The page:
Audio Tropes: Valkyrie, Your Life Force is Running Out. The use of the Audio CD in the adventure is structured much like Night of the Vampire (1994). That means lots of audio cues that puts words in the mouth of the PCs, and lots of them calling each other by their class names.

Expanding D&D. As usual, there are rules for making Mystaran PCs, this time including a new race (the progeny) and new character kits (Glantrian wizard and Glantrian military wizard). Beyond that, there's the crunch you'd expect for AD&D 2e, including magic items, artifacts, spells, and non-weapon proficiencies. There are also rules for the seven secret crafts (alchemy, cryptomancy, dracology, dream magic, elementalism, necromancy, and wokanism) and a section on using the Radiance, bringing those science-fantasy rules to AD&D for the first time.

Eras of Mystara: AC 1013. Glantri advances into the year of Joshuan's Almanac & Book of Facts (1995), the final year of Mystaran metaplot.

Exploring Mystara: Glantri. As expected, Glantri: Kingdom of Magic offers a detailed gazetteer on the principalities of Glantri, largely reflecting what was in GAZ3: "The Principalities of Glantri". With that said, there have been changes, most of them based on material from PC4: "Night Howlers" and metaplot from the Poor Wizard's Almanacs (1992-1994). Some families and organizations are gone, while quite a few characters have passed beyond; meanwhile, clerics are now accepted everywhere in Glantri except the principality of Boldavia.

The biggest changes come from a massive meteor strike in AC 1006, which created the Great Crater and destroyed the principalities of Blackhill and Caurenze; the principality of Erewan wasn't destroyed, but is in a bad way due to an invasion from the Broken Lands. Meanwhile, new principalities have arisen such as Bramyra, Fenswick, and New Kolland.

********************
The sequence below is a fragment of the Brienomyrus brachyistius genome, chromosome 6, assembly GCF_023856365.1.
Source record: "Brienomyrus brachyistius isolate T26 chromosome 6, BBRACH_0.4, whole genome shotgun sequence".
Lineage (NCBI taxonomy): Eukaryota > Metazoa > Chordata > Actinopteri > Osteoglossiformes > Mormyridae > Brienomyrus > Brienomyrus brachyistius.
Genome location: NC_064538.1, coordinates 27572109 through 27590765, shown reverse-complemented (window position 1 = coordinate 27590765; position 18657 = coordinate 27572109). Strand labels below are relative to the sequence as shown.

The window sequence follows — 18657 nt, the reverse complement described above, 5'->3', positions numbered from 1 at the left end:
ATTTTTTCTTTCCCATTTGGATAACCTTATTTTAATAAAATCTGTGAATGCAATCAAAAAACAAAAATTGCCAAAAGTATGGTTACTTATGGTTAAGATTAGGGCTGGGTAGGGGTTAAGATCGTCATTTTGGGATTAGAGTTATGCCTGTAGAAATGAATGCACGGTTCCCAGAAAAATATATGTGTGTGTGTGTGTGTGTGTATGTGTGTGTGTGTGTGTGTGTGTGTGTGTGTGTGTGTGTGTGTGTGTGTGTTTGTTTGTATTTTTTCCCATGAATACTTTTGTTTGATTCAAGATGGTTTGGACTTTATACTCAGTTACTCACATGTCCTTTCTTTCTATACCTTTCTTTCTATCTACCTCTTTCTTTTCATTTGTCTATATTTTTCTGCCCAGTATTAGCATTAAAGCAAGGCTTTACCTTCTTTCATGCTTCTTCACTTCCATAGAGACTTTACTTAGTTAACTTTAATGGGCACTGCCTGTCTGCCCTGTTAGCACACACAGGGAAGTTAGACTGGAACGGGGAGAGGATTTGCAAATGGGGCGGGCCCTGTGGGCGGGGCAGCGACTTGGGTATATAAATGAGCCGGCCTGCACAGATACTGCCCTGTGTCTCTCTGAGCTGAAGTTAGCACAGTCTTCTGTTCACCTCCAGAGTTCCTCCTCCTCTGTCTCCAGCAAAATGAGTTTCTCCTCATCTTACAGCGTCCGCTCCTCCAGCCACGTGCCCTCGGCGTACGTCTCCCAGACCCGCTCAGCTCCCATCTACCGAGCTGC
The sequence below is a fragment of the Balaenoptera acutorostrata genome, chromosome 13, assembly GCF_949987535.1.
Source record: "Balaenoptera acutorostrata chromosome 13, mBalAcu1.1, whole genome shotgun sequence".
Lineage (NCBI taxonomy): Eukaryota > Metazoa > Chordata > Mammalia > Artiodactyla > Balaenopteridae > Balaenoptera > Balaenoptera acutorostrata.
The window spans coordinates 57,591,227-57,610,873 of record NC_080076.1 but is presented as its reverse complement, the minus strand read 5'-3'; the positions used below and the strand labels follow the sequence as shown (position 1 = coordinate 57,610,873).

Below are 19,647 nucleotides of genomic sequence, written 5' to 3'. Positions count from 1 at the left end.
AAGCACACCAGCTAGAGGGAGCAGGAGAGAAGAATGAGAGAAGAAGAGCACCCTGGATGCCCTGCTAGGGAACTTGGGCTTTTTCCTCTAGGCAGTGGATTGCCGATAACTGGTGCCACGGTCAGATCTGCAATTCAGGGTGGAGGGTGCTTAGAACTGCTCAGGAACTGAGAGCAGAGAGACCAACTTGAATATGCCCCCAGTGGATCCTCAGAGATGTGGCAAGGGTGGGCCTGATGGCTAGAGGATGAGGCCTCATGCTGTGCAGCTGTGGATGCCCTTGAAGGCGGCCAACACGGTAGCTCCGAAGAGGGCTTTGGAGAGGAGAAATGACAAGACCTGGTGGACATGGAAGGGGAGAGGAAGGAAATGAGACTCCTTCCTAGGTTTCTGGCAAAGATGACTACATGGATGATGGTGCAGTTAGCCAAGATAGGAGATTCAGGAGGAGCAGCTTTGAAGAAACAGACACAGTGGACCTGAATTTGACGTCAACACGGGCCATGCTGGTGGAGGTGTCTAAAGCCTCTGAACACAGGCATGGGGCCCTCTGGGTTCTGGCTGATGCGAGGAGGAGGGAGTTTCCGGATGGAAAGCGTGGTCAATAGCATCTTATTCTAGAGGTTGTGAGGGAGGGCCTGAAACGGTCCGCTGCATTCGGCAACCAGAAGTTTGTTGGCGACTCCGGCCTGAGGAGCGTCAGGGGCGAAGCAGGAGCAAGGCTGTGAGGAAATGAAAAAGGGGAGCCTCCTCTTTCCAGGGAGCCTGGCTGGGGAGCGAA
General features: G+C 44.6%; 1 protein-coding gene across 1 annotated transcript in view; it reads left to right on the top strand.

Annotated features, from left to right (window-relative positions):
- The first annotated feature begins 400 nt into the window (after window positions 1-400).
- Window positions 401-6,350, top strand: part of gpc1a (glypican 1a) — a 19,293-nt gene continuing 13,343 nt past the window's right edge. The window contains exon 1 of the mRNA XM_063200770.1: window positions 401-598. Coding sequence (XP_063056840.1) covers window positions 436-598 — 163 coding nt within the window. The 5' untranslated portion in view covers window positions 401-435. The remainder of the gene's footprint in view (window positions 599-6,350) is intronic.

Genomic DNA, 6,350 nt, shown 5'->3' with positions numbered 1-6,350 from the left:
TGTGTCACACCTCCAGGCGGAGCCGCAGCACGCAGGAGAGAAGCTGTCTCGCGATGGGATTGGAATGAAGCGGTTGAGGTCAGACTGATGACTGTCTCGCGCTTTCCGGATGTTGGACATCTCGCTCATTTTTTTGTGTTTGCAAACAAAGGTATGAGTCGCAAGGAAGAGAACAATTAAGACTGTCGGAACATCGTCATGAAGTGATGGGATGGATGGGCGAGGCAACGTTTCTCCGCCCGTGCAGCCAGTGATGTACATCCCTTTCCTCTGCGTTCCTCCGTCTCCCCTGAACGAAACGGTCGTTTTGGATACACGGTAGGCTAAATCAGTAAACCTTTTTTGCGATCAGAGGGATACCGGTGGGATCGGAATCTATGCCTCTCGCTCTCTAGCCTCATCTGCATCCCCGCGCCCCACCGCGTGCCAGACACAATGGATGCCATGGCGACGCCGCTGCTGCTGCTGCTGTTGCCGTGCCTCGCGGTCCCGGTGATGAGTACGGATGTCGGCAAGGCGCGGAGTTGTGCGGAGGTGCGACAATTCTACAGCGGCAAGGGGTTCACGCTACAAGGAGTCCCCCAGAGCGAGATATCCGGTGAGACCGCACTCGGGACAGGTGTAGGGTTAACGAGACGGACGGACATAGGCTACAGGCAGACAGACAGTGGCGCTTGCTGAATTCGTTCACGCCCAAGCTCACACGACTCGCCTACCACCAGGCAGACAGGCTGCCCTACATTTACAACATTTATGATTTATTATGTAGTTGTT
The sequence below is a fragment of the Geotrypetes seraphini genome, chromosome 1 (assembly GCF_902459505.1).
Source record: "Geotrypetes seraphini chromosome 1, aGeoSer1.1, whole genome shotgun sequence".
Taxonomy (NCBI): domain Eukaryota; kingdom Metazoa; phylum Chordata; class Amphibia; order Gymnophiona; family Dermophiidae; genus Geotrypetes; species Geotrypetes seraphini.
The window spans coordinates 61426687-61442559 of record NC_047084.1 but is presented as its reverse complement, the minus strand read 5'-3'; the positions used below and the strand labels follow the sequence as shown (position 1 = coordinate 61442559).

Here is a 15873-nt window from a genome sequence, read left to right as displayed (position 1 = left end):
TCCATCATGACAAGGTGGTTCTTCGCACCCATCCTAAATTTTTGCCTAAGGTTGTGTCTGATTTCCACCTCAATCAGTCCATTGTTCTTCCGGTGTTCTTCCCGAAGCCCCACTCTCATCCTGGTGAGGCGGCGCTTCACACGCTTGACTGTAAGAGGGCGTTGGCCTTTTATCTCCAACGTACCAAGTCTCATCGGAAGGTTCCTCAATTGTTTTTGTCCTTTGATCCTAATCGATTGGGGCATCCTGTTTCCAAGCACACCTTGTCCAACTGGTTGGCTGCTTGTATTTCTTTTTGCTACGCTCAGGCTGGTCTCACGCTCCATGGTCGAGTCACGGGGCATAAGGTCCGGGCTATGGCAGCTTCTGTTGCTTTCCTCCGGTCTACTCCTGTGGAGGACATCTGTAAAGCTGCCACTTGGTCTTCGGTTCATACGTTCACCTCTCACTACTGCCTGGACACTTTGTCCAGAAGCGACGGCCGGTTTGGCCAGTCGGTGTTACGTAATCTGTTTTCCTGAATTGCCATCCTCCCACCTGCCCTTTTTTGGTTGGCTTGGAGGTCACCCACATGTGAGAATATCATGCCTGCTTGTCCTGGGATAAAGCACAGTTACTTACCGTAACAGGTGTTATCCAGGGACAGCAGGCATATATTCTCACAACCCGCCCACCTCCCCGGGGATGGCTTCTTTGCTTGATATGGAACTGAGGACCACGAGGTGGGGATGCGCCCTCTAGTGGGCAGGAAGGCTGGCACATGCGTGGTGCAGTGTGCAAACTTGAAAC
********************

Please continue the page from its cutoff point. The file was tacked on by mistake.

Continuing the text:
Blowing Up the Canon. Wrath of the Immortals (1992) resulted in some big changes to the Radiance, causing it to drain entropy instead of magic. However Glantri: Kingdom of Magic reverts to the original rules from GAZ3: "The Principalities of Glantri" (1987). This is widely presumed to be an accidental reversion rather an intentional change in how the Radiance works. Unfortunately it leaves the AD&D 2e version of the radiance rules somewhat up in the air, as there's no correct source for them.

NPCs of Note. Glantri: Kingdom of Magic revisits many characters from the original "Glantri" gazetteer, including the infamous d'Ambreville family and introduces some new ones as well. Its most notable new character is Gerrid Rientha, a newcomer who was brought in to become the Archduchess of Westheath. She is much hated by fandom because her sudden elevation violates all the rules of how Glantrian nobility is awarded. (It's been suggested that Rientha may have come out of left field so that Cook didn't have to play musical chairs with the entire domain.)